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Cubs Convention Report: Day 2

Finally got that shot of Ryan Dempster I'd been looking for. Demp is a class act and ready for a big season in 2010. I did a long-form interview with him which will be posted soon.

The biggest news from this year's Cubs Convention is... that there really is no huge, breaking news. With a near 24-hour news cycle covering every single development about our favorite team, with breathless tweets being dissected on this site and others day and night, there was almost nothing to be revealed this weekend that wasn't already known.

A few miscellaneous things learned on Saturday:

  • Management is just about as tired of talking about Milton Bradley as we are. (Jim Hendry did acknowledge that the signing was a mistake and claims the Cubs can resurrect Carlos Silva's career, which remains to be seen.)
  • The Cubs are still looking to add a bullpen arm and veteran bat and according to Jim Hendry, "expect to have two new faces" before spring training.
  • The Ricketts family intends to be "hands-off" when it comes to baseball management and also want to stay out of the "media spotlight", but will be around in the grandstand and bleachers talking to fans about many things. They seemed genuinely concerned about upgrading Wrigley Field facilities to modern standards.
  • The Cubs do want the 2014 All-Star Game; Crane Kenney said he's been lobbying for it for a couple of years. One of the obstacles is the NL/AL alternating schedule which would currently have the AL as host in 2014. (To which Kenney's response is, "How often does a ballpark celebrate its 100th birthday?")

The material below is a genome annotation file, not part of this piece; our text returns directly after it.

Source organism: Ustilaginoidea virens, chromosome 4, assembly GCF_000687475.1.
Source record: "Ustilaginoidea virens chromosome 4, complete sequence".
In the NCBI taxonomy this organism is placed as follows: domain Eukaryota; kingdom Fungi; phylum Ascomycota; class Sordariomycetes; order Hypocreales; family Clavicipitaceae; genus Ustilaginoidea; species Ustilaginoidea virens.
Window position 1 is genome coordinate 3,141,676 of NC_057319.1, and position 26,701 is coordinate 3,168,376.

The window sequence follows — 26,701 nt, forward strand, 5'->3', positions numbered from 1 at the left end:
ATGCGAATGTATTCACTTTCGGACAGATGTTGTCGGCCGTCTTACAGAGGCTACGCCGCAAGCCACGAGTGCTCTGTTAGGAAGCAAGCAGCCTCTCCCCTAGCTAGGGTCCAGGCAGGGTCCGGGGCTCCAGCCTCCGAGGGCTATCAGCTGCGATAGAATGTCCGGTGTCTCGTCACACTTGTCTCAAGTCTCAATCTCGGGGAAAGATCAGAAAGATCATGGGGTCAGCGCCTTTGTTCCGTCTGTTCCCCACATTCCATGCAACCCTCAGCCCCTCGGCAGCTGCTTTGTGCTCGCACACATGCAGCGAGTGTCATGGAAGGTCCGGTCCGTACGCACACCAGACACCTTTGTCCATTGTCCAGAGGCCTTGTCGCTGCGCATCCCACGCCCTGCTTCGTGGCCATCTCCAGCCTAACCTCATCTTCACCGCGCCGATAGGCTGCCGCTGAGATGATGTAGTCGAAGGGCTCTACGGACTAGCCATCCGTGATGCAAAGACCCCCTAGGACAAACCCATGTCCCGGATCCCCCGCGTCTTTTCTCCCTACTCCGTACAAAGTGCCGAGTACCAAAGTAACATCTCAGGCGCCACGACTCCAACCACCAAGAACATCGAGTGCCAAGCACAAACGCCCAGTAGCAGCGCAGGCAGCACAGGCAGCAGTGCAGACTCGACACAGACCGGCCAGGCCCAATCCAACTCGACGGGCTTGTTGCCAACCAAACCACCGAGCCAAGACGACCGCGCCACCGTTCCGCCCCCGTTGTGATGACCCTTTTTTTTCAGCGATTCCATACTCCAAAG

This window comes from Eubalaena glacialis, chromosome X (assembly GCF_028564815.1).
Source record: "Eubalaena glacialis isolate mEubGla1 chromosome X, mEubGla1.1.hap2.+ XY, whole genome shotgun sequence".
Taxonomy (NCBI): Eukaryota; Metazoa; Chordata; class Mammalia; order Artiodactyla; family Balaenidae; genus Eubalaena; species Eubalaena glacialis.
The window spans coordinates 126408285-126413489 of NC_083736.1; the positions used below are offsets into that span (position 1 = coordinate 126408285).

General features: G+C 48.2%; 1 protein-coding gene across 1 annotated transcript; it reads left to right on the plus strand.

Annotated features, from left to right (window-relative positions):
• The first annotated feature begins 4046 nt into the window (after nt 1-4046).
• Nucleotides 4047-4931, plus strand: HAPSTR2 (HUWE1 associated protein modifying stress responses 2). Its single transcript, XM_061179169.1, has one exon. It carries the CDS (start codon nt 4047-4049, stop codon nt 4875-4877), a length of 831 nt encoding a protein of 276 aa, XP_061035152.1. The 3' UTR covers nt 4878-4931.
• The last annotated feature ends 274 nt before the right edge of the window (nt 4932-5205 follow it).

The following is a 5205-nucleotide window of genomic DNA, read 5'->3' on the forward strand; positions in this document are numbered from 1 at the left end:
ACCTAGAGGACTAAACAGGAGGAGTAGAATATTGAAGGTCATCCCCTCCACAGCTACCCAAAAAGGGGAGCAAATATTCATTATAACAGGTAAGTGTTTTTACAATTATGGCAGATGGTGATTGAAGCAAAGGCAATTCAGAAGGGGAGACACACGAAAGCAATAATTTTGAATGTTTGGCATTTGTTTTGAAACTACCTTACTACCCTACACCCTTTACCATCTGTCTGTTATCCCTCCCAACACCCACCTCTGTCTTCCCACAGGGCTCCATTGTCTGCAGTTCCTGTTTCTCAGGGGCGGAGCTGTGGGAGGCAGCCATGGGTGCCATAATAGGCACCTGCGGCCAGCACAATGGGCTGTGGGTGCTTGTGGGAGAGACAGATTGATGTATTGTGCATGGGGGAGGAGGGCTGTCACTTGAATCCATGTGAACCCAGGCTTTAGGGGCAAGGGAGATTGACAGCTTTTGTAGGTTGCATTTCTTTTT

• It was about 50-50 in a show of hands in the business meeting regarding who does and doesn't want a Jumbotron to show replays (Kenney said, "No Kiss-cams"). Personally, if a Jumbotron gives more information and potential revenue -- bring it on. They also said they're looking into the possibility of Wifi at Wrigley Field.
  • Assistant GM Randy Bush, who played on two World Series winners with the Twins, was asked about team chemistry. He said it's "guys committed to going the extra step, unselfish players"; reminded everyone that during the season players often spend more time with each other than with their families and so it's important that they trust each other and form a "core group" to support each other.
  • Jessica ("Doggie Stalker") badgered Lou enough about his use of Bobby Scales last September that he called her "sweetheart". Brought the house down. Lou's also against the DH in the NL and he appears to have lost quite a bit of weight -- looks great. (Never did manage to get Jessica together with Sam Fuld, though. That may have to wait for spring training.)
  • In response to the question, "Will your eyes be on the bottom line?", Laura Ricketts said, "The bottom line is winning", to loud applause. The Ricketts repeated what they had said at their introductory press conference last October -- that any profits made would be reinvested in the team. There was a huge standing ovation for the four Ricketts siblings when they walked in.
  • For those wondering about player payroll and other budgets, it appears that many of the 2010 budgets were set (not necessarily in stone) as part of the team sale. I would expect the first major player payroll changes to be seen in 2011.
  • I asked Hendry what the team is doing about having a consistent organizational philosophy top to bottom. He claims that is already beginning with Tim Wilken and Oneri Fleita in charge. Personally, I'd like to see more done; perhaps we will.